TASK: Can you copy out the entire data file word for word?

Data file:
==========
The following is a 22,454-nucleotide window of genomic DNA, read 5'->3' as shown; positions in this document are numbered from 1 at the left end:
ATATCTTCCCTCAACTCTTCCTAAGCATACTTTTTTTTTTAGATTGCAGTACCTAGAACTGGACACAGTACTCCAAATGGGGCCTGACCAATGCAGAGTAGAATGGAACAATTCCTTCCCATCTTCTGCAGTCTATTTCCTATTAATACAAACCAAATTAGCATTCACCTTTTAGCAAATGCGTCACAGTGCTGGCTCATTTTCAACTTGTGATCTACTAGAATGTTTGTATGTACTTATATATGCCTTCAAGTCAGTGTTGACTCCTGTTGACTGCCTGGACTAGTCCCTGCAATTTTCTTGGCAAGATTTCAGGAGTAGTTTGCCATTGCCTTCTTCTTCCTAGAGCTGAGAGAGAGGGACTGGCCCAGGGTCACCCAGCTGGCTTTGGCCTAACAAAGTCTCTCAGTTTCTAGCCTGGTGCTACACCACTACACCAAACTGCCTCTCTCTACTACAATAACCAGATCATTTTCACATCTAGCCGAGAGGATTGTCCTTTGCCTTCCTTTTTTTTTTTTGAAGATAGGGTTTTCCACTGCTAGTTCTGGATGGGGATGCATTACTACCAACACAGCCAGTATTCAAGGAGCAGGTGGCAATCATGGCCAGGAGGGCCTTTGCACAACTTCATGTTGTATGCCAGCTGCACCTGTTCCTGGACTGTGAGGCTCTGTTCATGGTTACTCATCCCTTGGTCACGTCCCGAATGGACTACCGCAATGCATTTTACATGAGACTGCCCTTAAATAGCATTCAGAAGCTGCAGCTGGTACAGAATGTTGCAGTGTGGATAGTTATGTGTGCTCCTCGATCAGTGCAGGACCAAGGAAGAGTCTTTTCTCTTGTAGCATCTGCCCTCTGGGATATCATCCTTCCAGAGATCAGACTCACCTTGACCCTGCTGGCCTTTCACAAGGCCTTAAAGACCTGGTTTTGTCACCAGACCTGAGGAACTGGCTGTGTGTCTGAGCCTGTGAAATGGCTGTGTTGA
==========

The following is a 22,454-nucleotide window of genomic DNA, read 5'->3' as shown; positions in this document are numbered from 1 at the left end:
ATATCTTCCCTCAACTCTTCCTAAGCATACTTTTTTTTTTAGATTGCAGTACCTAGAACTGGACACAGTACTCCAAATGGGGCCTGACCAATGCAGAGTAGAATGGAACAATTCCTTCCCATCTTCTGCAGTCTATTTCCTATTAATACAAACCAAATTAGCATTCACCTTTTAGCAAATGCGTCACAGTGCTGGCTCATTTTCAACTTGTGATCTACTAGAATGTTTGTATGTACTTATATATGCCTTCAAGTCAGTGTTGACTCCTGTTGACTGCCTGGACTAGTCCCTGCAATTTTCTTGGCAAGATTTCAGGAGTAGTTTGCCATTGCCTTCTTCTTCCTAGAGCTGAGAGAGAGGGACTGGCCCAGGGTCACCCAGCTGGCTTTGGCCTAACAAAGTCTCTCAGTTTCTAGCCTGGTGCTACACCACTACACCAAACTGCCTCTCTCTACTACAATAACCAGATCATTTTCACATCTAGCCGAGAGGATTGTCCTTTGCCTTCCTTTTTTTTTTTTGAAGATAGGGTTTTCCACTGCTAGTTCTGGATGGGGATGCATTACTACCAACACAGCCAGTATTCAAGGAGCAGGTGGCAATCATGGCCAGGAGGGCCTTTGCACAACTTCATGTTGTATGCCAGCTGCACCTGTTCCTGGACTGTGAGGCTCTGTTCATGGTTACTCATCCCTTGGTCACGTCCCGAATGGACTACCGCAATGCATTTTACATGAGACTGCCCTTAAATAGCATTCAGAAGCTGCAGCTGGTACAGAATGTTGCAGTGTGGATAGTTATGTGTGCTCCTCGATCAGTGCAGGACCAAGGAAGAGTCTTTTCTCTTGTAGCATCTGCCCTCTGGGATATCATCCTTCCAGAGATCAGACTCACCTTGACCCTGCTGGCCTTTCACAAGGCCTTAAAGACCTGGTTTTGTCACCAGACCTGAGGAACTGGCTGTGTGTCTGAGCCTGTGAAATGGCTGTGTTGA